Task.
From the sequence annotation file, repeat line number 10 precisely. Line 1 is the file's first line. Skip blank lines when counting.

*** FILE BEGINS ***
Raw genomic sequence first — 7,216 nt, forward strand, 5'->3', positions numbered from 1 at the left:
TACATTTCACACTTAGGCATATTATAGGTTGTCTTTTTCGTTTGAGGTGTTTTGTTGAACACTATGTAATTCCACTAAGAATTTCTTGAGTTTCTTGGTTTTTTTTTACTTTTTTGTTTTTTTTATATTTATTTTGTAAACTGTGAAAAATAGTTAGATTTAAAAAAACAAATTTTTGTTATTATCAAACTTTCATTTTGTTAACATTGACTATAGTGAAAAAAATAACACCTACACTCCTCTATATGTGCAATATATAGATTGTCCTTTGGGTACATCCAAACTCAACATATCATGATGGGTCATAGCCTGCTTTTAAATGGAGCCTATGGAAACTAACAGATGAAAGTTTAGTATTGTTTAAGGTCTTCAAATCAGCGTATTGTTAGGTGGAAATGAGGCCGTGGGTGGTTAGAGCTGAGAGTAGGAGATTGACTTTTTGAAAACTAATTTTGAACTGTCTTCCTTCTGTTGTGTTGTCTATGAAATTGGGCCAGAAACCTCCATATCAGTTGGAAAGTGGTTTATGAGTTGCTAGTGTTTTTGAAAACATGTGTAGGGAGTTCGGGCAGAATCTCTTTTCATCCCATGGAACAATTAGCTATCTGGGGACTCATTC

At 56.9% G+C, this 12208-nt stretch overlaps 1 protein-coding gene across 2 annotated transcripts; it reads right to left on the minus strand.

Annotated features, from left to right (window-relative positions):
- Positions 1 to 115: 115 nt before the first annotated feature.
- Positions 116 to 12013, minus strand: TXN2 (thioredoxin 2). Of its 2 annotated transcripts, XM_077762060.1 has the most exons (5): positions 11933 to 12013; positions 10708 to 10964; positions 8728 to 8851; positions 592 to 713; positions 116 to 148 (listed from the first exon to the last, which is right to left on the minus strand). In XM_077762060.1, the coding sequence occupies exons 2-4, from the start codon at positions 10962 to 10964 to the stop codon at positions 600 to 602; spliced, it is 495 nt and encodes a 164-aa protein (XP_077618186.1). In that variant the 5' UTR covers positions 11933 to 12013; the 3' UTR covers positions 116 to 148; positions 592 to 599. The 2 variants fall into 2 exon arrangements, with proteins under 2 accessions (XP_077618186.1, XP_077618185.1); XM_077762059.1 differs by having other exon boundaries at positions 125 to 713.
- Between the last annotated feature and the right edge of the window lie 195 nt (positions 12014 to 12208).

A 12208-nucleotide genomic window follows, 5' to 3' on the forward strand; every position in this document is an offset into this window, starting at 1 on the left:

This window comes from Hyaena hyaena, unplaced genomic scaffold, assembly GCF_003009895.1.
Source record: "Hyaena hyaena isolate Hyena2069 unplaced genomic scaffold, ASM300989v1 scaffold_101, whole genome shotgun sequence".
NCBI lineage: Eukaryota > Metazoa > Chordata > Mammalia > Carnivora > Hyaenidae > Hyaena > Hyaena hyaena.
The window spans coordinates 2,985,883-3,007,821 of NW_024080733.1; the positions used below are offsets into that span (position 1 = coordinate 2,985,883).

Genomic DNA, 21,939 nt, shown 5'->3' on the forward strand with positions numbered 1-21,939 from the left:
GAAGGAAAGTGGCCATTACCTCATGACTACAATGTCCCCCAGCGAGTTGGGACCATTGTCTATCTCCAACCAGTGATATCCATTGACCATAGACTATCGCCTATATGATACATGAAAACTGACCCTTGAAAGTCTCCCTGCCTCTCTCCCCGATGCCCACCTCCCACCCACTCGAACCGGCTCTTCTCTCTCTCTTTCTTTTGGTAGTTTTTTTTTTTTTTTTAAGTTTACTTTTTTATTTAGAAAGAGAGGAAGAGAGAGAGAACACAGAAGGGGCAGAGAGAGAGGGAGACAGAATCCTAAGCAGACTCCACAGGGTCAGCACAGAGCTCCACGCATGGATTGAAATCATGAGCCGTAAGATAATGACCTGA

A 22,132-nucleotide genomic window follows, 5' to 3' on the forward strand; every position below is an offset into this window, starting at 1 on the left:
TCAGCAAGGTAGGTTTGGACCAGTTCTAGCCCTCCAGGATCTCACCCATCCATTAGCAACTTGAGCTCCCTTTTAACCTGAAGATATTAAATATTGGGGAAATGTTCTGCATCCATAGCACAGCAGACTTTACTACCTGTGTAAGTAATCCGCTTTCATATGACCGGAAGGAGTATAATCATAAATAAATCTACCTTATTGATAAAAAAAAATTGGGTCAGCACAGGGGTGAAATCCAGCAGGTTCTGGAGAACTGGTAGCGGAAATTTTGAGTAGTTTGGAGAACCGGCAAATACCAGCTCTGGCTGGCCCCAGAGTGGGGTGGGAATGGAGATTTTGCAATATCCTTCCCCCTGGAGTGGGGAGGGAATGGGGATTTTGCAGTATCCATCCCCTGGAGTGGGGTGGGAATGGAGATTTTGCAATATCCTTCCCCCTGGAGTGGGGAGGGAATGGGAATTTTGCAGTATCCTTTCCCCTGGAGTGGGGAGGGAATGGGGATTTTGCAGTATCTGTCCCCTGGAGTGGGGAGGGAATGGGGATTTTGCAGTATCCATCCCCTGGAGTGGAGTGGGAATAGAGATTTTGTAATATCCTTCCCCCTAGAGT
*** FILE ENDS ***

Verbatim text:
Source record: "Hyaena hyaena isolate Hyena2069 unplaced genomic scaffold, ASM300989v1 scaffold_101, whole genome shotgun sequence".